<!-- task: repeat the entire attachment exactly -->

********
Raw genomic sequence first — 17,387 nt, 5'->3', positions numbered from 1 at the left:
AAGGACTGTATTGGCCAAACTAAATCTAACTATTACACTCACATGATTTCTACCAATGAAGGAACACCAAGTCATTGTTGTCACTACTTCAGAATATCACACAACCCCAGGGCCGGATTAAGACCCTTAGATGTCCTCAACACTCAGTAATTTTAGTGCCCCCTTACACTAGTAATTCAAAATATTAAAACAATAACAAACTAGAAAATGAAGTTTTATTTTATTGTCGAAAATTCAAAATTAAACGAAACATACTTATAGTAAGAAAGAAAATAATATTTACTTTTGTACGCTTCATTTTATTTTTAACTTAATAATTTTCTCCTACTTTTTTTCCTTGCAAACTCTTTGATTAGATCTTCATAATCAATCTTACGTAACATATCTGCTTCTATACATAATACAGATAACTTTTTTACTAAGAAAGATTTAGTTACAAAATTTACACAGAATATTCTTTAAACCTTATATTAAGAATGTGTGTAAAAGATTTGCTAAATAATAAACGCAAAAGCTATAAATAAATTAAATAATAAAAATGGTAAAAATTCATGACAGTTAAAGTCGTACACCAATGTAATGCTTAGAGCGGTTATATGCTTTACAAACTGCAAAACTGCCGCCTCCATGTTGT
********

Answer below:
Raw genomic sequence first — 17,387 nt, 5'->3', positions numbered from 1 at the left:
AAGGACTGTATTGGCCAAACTAAATCTAACTATTACACTCACATGATTTCTACCAATGAAGGAACACCAAGTCATTGTTGTCACTACTTCAGAATATCACACAACCCCAGGGCCGGATTAAGACCCTTAGATGTCCTCAACACTCAGTAATTTTAGTGCCCCCTTACACTAGTAATTCAAAATATTAAAACAATAACAAACTAGAAAATGAAGTTTTATTTTATTGTCGAAAATTCAAAATTAAACGAAACATACTTATAGTAAGAAAGAAAATAATATTTACTTTTGTACGCTTCATTTTATTTTTAACTTAATAATTTTCTCCTACTTTTTTTCCTTGCAAACTCTTTGATTAGATCTTCATAATCAATCTTACGTAACATATCTGCTTCTATACATAATACAGATAACTTTTTTACTAAGAAAGATTTAGTTACAAAATTTACACAGAATATTCTTTAAACCTTATATTAAGAATGTGTGTAAAAGATTTGCTAAATAATAAACGCAAAAGCTATAAATAAATTAAATAATAAAAATGGTAAAAATTCATGACAGTTAAAGTCGTACACCAATGTAATGCTTAGAGCGGTTATATGCTTTACAAACTGCAAAACTGCCGCCTCCATGTTGT